The Future of Cybersecurity: A Conversation With Peter W. Singer

Posted on by Jennifer Lawinski

What is going to shape the cybersecurity landscape of the future? According to Peter W. Singer, an author and geopolitical strategist with the New America Foundation, there are many factors at play. He sat down with RSA Conference to talk about robots, encryption, the geopolitical landscape, and more in advance of his keynote, NextWar: The Future of Technology and Geopolitics, at the Innovation Sandbox event at this year’s conference in San Francisco.

RSAC: What's your biggest concern about what the InfoSec industry is facing today?

Singer: The human capital side of things. It's not as sexy as debates over encryption or the Internet of Things. This is not to say these issues aren't critically important, but that the people side doesn’t get as much discussion in the policy space as I think it should.

People tend to be aware of the problem on the corporate side, but it’s a bigger concern in government. For example 40 percent of the cybersecurity slots at the FBI are open right now, which means you have field offices without this expertise. In fact, at a number of government agencies, they've seen a reduction in the number of people—everywhere from the Department of Agriculture to the Department of Veterans Affairs. Think of it this way: for all the years we spent fighting over the recent legislation on info-sharing, it wouldn’t have done anything to stop breaches like at OPM. Getting the people problem solved “might” have.

There's an added layer to this problem, which is diversity. Less than 10 percent of the field is female according to the last report I saw, well below even the poor numbers in IT in general. You can look at it from both an engineering standpoint and an equality standpoint. On the engineering side, it’s that I have a pipeline problem and I'm not pulling from enough sources. The equality one is self-evident, especially when you note what a growing and lucrative field this is.

But on top of this, whether you think about this from an ecosystem or a marketplace perspective, there is huge value having diversity of ideas and diversity of backgrounds—not just in gender, or race, but also background. Those teams that are able to pull in all sorts of different perspectives, they are often able to draw insights into things that people from one background are not. We’ve seen that at cybersecurity competitions at the university level and also up to the marketplace-level.

RSAC: How has the security landscape changed in the wake of the Paris attacks?

Singer: Within the cybersecurity world, arguably nothing changed. Within the policy and media discourse world, there were some major changes. At the point of this interview in time, it does not appear that encrypted communication was key to them pulling off the attack. Indeed, we can see that in the fact that a number of the attackers wear from the same actual neighborhood. They were coordinating through different means. So too the ideal that this was all hidden away on the Dark Web. The mastermind of it had actually appeared in Dabiq—the ISIS online magazine—talking about his plans for conducting terrorist attacks in Europe and sneaking people in.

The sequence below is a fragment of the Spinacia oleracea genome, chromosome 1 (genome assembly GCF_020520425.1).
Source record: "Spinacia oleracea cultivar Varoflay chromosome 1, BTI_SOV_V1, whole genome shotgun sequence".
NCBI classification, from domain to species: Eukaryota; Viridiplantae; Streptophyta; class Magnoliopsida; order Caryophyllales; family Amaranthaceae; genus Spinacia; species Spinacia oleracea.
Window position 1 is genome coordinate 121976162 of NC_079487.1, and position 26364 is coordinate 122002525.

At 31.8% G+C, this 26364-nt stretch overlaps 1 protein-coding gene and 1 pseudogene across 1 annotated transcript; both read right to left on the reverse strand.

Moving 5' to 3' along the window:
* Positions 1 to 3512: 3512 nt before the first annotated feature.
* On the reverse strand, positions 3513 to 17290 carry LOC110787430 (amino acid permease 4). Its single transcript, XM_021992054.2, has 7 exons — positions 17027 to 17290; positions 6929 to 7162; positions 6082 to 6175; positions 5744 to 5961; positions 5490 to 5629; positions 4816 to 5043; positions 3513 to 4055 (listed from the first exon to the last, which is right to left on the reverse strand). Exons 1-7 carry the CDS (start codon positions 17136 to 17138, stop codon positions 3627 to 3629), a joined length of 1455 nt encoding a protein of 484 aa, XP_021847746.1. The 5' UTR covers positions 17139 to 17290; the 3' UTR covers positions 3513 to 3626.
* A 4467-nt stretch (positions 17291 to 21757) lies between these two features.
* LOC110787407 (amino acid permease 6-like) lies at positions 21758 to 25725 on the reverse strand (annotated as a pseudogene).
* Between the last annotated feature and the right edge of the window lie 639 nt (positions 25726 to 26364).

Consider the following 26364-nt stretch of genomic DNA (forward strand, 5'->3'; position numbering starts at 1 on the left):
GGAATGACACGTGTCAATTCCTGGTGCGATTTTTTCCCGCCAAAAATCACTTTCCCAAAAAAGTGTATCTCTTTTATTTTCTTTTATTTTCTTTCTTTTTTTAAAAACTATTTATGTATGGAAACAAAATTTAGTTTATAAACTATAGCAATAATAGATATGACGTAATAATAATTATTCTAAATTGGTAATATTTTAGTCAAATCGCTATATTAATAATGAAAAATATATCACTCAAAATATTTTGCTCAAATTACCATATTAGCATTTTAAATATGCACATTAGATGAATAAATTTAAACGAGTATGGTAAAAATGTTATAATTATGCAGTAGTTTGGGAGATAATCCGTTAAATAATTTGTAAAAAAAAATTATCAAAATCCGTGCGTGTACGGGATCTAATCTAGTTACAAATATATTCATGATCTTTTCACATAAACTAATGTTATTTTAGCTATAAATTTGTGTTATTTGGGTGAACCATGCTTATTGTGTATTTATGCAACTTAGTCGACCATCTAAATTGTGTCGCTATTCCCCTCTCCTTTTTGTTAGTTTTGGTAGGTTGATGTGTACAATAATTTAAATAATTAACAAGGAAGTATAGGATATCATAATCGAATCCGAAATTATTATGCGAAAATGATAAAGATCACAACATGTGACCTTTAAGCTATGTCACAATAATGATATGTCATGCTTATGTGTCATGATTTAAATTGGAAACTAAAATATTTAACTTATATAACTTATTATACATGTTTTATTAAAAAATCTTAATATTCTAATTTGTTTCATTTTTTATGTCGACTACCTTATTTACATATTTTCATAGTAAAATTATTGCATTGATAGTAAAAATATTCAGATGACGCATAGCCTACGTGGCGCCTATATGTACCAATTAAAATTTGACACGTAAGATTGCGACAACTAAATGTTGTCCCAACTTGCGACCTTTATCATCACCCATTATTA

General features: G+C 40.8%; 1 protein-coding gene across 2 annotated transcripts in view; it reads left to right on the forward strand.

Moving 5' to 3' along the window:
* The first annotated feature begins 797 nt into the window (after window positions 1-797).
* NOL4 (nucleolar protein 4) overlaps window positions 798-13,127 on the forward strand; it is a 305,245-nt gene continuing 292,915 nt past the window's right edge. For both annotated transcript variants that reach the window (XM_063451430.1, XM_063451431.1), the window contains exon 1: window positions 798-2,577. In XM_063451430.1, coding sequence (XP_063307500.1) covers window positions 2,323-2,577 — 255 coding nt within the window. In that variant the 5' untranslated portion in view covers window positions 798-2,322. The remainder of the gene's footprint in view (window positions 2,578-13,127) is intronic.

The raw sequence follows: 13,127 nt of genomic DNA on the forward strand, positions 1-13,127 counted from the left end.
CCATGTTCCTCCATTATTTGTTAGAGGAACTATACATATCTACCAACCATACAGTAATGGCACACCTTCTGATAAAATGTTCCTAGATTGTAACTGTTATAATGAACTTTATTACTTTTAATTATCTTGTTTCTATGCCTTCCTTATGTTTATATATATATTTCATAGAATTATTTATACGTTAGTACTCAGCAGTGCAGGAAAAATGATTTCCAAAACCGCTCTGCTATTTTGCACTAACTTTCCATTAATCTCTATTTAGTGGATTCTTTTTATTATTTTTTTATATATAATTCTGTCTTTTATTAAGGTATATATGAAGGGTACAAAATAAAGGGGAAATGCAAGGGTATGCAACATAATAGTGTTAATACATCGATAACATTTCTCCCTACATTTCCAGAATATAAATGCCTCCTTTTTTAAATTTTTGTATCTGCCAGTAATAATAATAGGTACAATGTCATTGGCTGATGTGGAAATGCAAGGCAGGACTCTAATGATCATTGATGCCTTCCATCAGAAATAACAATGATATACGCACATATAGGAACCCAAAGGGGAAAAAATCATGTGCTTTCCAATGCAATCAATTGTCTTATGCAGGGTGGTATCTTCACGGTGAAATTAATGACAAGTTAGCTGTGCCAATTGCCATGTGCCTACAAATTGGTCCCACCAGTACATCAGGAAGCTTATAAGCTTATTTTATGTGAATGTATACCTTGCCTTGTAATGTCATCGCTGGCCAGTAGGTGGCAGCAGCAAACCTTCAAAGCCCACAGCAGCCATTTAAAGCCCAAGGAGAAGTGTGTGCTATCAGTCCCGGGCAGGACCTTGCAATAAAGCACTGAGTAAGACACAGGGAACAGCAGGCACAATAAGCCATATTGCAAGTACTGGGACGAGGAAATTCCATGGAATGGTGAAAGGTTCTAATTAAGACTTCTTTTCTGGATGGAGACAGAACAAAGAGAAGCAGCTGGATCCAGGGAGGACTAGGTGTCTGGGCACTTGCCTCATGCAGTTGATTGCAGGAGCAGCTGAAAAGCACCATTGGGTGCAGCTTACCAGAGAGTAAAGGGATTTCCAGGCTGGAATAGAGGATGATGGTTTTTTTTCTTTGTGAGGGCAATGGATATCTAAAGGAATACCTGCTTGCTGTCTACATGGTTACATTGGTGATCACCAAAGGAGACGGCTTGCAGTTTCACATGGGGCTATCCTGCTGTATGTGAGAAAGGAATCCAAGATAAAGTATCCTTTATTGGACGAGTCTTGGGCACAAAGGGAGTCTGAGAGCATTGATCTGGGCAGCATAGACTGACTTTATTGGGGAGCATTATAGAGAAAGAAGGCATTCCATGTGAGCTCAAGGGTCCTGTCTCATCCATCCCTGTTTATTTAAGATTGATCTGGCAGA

From what we've been able to learn, it was not integral to it, and yet the encryption debate got heated back up. The same kind of disconnect we’ve seen in the discourse on the evils of social media. In the case of the San Bernardino attack, it appears that the two individuals were radicalized as far aback as 2012, actually before ISIS was even a major player.

So, while substantively there hasn’t yet been a tight link shown, these horrific attacks, and how scary they are, have reenergized the encryption debate, which seemingly had been put to bed. It's changed the political, media and public discourse over it.  

I think that's the concern for a lot of the experts in the field, that, well, that disconnect of incidents and the debate itself. If you look at polling and surveys of experts, there are consistent majorities that point out the fact that if you weaken encryption, it may not get you the counterterrorism breakthroughs that you're claiming, but it is going to make it easier to carry out other cybersecurity harms on the wider public.

RSAC: Where do you see the role of individuals versus organizations in managing privacy and ensuring cybersecurity?

Singer:The challenge here is that there have always been redefinitions of basic concepts like “security” and “privacy” throughout history—and it’s particularly shaped by technology. RSA is about online security. A couple of decades ago, that wouldn’t have even made much sense, the “security” of an imaginary world. Now it's a crucial issue. So too our modern privacy laws were actually created by the invention of the mobile camera. It was basically people having their pictures taken in settings that they didn't control that shaped our modern notions of privacy more than 150 years back.

So there has been this balancing act, where people tend to emphasize one of the other, security or privacy, and that is shaped by the political context of the time, how fearful people are and what are they fearful of. There is also often a pendulum nature to it—we swing back and forth and usually there's an overreaction to one of the other.